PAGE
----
Starting a new season with new inspirations – at least that was the intention. I had some ideas of what I wanted, and some glazes which I hoped would enable that to be realised. Of course the glazes had to be adapted to the materials I have and tested, and the resulting test firing was disappointing. With ArtSpring 2015 coming up those ideas have had to go on hold.
A while ago I had a dabble with another interesting technique which showed promise so I decided to return to that. A fairly thick walled pot is thrown and then coated with a layer of oxide suspended in sodium silicate. Sodium silicate is also known as waterglass. It used to be used as a preservative for eggs because in a thin coat it quite rapidly forms a skin. This is the property I’m relying on. Once the pot is coated and the surface dried a little it can be thrown out to shape with a hand on the inside only. The surface skin cracks as it stretches and forms an interesting pattern. The effect fits with my recent themes inspired by the textures and patterns of sedimentary rock deposits. The photo above shows the pots I threw a couple of days ago. The oxides should show through the semi-transparent white glaze I use.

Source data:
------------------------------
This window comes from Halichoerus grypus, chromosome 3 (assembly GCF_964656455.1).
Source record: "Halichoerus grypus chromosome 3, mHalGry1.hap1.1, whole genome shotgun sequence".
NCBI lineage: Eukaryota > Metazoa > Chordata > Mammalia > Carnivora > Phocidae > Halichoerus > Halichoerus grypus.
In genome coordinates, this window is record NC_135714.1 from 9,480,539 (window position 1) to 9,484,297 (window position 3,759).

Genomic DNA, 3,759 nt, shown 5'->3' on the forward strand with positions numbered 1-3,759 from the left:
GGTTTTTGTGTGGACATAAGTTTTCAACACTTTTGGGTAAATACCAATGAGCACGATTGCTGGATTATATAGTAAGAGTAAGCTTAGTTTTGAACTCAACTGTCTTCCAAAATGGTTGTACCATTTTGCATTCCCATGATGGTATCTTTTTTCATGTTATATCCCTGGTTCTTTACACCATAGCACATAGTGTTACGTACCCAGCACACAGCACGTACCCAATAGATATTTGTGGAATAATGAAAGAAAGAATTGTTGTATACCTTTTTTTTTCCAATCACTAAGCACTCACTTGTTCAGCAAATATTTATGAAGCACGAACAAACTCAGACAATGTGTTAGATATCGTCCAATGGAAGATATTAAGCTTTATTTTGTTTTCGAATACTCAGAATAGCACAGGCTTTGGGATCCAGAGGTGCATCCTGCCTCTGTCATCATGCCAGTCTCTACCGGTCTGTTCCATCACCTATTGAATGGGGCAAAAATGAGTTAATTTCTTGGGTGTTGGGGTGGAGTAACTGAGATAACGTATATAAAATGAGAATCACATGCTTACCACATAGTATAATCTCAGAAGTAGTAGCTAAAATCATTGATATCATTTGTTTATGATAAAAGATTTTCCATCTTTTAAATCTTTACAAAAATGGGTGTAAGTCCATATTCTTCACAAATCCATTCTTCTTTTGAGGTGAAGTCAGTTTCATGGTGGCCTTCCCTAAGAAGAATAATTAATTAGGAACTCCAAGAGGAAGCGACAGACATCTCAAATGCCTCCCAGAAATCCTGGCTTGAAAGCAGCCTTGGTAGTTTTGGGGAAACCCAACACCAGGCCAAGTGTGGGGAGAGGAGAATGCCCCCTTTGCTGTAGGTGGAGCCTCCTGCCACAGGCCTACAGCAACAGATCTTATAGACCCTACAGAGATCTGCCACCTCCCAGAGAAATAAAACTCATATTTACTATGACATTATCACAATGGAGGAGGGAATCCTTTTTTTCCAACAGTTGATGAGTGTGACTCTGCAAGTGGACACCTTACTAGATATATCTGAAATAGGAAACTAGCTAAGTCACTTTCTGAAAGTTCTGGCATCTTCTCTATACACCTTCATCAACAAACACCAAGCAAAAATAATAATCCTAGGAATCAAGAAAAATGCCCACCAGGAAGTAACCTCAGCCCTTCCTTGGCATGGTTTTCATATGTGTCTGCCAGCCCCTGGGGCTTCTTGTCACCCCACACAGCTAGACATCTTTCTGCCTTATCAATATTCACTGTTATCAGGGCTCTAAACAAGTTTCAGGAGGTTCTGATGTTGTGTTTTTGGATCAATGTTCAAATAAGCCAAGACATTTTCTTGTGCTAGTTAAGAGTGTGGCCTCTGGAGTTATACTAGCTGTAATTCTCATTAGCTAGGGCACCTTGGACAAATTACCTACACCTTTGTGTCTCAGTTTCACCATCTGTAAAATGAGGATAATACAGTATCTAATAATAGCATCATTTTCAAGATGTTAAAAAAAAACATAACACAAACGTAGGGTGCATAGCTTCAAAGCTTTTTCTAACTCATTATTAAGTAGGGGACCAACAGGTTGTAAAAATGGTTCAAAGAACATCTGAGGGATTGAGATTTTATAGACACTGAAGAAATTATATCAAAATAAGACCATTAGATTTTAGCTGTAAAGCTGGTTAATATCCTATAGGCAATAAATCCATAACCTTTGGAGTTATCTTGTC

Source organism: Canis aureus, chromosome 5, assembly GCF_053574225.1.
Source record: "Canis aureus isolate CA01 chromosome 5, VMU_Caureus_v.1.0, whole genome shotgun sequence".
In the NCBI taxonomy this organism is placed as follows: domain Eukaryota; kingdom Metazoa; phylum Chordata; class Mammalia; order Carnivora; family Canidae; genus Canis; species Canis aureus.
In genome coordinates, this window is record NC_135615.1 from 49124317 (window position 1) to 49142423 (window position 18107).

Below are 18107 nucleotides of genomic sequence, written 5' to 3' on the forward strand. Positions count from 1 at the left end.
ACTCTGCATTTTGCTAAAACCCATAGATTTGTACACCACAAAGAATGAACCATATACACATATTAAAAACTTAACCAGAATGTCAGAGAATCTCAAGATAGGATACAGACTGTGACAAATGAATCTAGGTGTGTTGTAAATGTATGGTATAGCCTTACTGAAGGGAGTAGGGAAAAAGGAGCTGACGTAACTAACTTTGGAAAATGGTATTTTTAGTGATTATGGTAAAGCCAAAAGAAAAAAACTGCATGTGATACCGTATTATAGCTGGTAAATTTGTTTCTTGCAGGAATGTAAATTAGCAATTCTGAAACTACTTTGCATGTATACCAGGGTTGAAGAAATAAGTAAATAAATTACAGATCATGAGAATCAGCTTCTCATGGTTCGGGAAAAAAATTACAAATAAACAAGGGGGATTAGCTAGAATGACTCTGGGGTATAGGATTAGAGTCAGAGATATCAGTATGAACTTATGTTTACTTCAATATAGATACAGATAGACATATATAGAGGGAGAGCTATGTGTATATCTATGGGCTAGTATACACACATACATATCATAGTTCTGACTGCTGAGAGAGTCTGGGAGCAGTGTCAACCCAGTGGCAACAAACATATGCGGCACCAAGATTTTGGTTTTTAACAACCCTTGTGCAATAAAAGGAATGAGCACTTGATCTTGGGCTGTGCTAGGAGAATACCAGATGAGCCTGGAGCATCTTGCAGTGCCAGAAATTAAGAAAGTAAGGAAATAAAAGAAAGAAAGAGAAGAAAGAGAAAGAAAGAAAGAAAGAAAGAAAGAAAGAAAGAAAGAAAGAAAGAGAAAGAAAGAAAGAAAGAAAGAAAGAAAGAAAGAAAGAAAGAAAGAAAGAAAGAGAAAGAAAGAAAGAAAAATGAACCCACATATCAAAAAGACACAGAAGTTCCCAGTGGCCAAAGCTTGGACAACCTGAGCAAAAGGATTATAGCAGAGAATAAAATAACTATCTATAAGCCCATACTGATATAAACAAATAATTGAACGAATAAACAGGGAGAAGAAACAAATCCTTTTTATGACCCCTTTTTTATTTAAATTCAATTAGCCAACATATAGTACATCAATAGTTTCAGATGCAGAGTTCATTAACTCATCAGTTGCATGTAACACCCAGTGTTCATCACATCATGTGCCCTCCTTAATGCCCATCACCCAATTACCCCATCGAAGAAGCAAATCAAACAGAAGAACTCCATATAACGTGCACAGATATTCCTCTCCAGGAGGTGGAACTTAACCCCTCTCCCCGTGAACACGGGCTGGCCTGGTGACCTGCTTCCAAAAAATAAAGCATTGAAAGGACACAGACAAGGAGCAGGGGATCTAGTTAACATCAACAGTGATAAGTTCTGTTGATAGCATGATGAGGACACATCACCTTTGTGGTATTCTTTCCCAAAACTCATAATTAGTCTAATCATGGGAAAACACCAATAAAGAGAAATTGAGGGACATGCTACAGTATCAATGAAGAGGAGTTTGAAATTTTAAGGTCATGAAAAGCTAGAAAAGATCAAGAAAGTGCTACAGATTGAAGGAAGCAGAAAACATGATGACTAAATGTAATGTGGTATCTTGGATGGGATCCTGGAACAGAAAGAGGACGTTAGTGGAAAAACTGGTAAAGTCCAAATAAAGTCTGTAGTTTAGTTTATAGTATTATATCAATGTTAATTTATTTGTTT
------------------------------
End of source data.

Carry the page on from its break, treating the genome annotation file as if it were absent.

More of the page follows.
With luck they will be fired and glazed ready for ArtSpring 2015, which starts on 31 March. If you are able to get to Tonbridge between then and Easter Sunday it would be great to see you. Do let me know when you’ll be there and I’ll try to make it down to the gallery if I don’t happen to be stewarding that day.
When these pots are fired there will be another series of glaze tests alongside them. Hopefully they will provide the solutions for the effects I’m looking for. Sometimes I envy painters who can get colours out of a tube and just get on with creating the ‘art’ part of their work. Whilst it doesn’t make creating paintings easy it does at least mean that one part of the process is reliable.